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4:08 am
Sun November 6, 2011

Custom Cycle Ferries Sperm To Fertility Clinics

Alan Dowden, lab scientist and occasional courier, works at the Seattle Sperm Bank.
Keith Seinfeld for NPR

Originally published on Sun November 6, 2011 6:58 pm

Sometimes, couples need help getting pregnant. In Seattle, that help may arrive by bicycle.

To be more specific, a bicycle with a giant sperm cell replica on it.

"It's a delivery bike, purpose-built delivery bike, and inside the front of the sperm we can store one of our cryogenic shipping containers," says Alan Dowden, lab scientist and occasional courier.

Dowden works at the Seattle Sperm Bank. The front of the bike is the bulbous head of a sperm, about the size of very large beach ball, with a long tail stretching behind. It's framed in electric blue.

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Asia
3:44 am
Sun November 6, 2011

'Cake Theory' Has Chinese Eating Up Political Debate

Chinese children celebrate the Communist Party in Chongqing municipality in March. Bo Xilai, the region's party secretary who is vying for a place in the Politburo Standing Committee, espouses a government-intervention model to economics.
STR AFP/Getty Images

Originally published on Sun November 6, 2011 6:58 pm

What goes on inside China's leadership is usually played out behind the closed oxblood doors of the compound where the top leaders live. This year, though, a political debate has sprung out in the open — and it has leaders and constituents considering how to move forward politically.

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Around the Nation
6:30 pm
Sat November 5, 2011

Who Benefits When A Private Prison Comes To Town?

The entrance to the Two Rivers Regional Detention Facility in Hardin, Mont. The 464-bed detention facility was built with the promise of bringing jobs and stimulating the economy, but it has sat empty since it was completed in 2007.
Matthew Brown AP

Originally published on Sun November 6, 2011 8:24 am

Federal and state officials are increasingly contracting private companies to run prisons and immigration detention centers.

Critics have long questioned the quality of private prisons and the promises of economic benefits where they are built. But proponents say private prisons not only save taxpayers money, but they also generate income for the surrounding community.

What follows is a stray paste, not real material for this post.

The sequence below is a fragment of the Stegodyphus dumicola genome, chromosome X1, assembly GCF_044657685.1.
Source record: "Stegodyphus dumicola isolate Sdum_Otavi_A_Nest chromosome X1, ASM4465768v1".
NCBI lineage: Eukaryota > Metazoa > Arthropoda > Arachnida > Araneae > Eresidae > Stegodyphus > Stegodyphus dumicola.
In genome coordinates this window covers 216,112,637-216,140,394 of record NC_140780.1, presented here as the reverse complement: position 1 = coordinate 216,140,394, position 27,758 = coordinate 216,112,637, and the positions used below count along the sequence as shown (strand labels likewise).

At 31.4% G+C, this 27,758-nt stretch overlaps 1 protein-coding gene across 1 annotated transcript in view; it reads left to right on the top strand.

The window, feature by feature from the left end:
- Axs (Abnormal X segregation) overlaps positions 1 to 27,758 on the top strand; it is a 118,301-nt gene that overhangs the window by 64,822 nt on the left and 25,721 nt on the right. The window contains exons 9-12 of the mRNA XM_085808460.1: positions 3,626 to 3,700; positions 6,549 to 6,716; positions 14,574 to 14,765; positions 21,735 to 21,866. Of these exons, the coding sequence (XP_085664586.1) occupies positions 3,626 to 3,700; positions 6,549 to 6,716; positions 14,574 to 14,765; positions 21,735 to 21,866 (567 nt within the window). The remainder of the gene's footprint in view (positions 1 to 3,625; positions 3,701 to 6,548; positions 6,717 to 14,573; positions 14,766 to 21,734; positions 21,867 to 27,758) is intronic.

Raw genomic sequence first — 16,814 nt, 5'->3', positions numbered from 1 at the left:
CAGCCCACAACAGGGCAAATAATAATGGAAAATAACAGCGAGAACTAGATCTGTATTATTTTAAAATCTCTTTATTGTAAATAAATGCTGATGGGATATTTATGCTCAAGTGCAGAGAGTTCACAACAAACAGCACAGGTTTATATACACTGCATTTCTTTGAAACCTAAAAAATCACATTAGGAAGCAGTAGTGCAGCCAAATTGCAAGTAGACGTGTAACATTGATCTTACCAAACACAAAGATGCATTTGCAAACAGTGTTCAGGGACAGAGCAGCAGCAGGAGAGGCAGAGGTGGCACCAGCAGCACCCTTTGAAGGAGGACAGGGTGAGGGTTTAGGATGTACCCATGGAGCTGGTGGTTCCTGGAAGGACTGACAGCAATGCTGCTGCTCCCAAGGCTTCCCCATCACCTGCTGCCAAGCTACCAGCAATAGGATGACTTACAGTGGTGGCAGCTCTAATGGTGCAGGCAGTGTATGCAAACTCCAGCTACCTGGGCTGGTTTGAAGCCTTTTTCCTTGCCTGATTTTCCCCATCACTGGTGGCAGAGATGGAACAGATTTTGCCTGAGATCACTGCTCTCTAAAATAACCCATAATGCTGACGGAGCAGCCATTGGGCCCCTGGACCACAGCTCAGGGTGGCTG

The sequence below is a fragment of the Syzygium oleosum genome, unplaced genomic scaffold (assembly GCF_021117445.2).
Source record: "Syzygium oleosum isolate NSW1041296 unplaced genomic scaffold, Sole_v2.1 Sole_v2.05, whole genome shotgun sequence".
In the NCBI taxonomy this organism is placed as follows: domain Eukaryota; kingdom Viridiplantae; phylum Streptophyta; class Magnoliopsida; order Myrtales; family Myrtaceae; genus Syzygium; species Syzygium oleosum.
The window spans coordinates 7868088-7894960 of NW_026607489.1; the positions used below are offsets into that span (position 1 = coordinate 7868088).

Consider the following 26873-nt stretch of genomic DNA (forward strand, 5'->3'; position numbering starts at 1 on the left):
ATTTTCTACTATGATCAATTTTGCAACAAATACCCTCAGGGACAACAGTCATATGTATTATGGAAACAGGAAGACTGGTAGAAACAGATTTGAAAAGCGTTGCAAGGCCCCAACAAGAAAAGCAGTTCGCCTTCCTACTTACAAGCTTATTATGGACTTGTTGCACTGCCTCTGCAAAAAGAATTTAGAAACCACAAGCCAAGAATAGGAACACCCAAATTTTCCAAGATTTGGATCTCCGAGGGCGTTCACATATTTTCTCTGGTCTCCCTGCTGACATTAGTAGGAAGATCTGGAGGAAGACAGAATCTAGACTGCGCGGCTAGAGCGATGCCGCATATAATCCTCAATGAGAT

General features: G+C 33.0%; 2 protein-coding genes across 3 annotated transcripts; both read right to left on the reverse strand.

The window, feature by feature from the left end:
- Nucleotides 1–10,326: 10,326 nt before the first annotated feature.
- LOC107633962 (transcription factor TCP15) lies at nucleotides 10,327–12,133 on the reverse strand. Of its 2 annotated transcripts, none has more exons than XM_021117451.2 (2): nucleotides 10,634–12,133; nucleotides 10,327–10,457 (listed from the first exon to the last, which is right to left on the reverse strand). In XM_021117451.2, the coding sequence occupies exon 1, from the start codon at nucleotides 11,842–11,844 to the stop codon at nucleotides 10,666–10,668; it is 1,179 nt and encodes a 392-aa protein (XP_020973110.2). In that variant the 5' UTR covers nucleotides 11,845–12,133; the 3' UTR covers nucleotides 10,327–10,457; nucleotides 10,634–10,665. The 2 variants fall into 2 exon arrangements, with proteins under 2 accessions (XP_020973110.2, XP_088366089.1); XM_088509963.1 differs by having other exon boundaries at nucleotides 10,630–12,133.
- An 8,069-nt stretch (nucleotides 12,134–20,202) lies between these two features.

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Around the Nation
4:28 pm
Sat November 5, 2011

Unlikely Advocates Fight For Gay Rights In Mich. City

The Rev. Bill Freeman reads from a copy of the U.S. Constitution during a public hearing before the Holland City Council in June. Despite appeals from Freeman and others, the council decided not to expand its anti-discrimination laws to include gay, bisexual and transgender people.
Lindsey Smith

Originally published on Sat November 5, 2011 10:33 pm

Last June, the city council in Holland, Mich., voted against adding sexual orientation and gender identity to its local anti-discrimination laws. Now an unlikely coalition is pressuring the city council to change that vote.

On Wednesday nights, Pastor Bill Freeman turns the podium of the city council meeting into a pulpit. He wants Holland to adopt local laws that would protect people from getting fired or kicked out of their homes because they are gay, bisexual or transgender.

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Afghanistan
3:00 pm
Sat November 5, 2011

'Darkhorse' Battalion And The Afghan War

This past week, All Things Considered has been sharing stories about the Darkhorse Battalion — that's the Marine unit that suffered the highest casualty rate of any Marine unit during the 10-year Afghan war. NPR Pentagon correspondent Tom Bowman wraps up the series today, as he tells weekends on All Things Considered guest host Laura Sullivan about some of the people he met — both on the battlefield and on the home front.